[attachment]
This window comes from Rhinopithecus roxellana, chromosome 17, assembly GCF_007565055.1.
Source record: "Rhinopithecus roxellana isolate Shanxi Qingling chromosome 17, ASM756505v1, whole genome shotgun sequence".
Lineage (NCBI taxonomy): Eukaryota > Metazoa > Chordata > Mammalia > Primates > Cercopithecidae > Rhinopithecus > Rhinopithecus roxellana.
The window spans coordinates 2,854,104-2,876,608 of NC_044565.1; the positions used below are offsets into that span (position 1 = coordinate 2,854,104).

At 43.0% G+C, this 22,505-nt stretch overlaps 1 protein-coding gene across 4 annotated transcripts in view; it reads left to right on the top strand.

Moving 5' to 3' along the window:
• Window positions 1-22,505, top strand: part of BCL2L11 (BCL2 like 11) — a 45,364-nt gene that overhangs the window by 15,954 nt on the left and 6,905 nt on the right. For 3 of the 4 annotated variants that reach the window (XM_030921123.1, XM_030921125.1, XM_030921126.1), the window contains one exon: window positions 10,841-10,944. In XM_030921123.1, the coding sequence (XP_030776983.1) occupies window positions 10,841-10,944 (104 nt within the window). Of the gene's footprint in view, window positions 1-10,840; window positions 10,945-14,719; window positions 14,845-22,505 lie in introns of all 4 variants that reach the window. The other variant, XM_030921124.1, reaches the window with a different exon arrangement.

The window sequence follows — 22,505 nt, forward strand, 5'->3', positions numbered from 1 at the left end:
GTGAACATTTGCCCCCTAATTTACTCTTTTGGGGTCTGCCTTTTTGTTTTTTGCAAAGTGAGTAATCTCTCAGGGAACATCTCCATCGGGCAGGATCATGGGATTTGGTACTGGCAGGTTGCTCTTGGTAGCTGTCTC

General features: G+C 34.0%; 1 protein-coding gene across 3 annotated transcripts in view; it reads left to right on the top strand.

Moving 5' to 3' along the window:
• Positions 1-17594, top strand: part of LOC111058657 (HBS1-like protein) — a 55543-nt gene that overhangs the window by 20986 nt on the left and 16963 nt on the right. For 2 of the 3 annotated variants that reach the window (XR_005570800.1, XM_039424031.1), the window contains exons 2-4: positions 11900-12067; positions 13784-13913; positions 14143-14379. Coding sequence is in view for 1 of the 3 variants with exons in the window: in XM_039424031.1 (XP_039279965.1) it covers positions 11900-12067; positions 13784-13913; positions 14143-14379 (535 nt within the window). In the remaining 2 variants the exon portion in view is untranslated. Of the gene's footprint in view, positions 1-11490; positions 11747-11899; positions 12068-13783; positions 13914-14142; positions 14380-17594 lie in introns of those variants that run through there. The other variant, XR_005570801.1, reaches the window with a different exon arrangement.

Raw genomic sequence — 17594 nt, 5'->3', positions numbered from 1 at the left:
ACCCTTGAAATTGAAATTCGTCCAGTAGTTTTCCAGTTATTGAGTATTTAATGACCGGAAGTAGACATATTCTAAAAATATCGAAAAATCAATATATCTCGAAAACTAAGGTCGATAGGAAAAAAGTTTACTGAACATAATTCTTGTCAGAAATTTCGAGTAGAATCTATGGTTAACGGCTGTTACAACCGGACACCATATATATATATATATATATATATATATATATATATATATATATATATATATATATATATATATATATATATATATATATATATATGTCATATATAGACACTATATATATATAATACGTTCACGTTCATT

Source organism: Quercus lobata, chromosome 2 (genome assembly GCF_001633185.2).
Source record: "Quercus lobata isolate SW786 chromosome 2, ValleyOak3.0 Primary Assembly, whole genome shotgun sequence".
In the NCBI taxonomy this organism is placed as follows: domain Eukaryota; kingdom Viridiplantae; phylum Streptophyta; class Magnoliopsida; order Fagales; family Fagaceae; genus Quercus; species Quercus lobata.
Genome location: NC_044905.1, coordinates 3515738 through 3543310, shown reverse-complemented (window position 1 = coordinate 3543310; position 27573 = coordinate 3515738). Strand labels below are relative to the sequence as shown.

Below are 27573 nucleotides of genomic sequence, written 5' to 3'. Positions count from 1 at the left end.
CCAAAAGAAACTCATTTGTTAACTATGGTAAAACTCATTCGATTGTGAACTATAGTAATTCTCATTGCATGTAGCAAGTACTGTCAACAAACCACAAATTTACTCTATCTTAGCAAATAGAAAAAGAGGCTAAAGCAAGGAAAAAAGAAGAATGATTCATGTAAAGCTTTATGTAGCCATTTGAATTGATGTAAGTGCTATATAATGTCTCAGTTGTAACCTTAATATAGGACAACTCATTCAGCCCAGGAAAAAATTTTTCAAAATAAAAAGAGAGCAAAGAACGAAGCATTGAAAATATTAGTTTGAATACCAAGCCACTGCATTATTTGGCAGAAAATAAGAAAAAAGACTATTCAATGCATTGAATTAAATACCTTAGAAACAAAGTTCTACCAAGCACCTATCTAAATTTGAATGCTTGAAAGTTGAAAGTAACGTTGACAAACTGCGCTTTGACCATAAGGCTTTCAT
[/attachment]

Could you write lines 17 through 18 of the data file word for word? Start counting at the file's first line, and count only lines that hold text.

In the NCBI taxonomy this organism is placed as follows: domain Eukaryota; kingdom Viridiplantae; phylum Streptophyta; class Magnoliopsida; order Fagales; family Fagaceae; genus Quercus; species Quercus lobata.
Genome location: NC_044905.1, coordinates 3515738 through 3543310, shown reverse-complemented (window position 1 = coordinate 3543310; position 27573 = coordinate 3515738). Strand labels below are relative to the sequence as shown.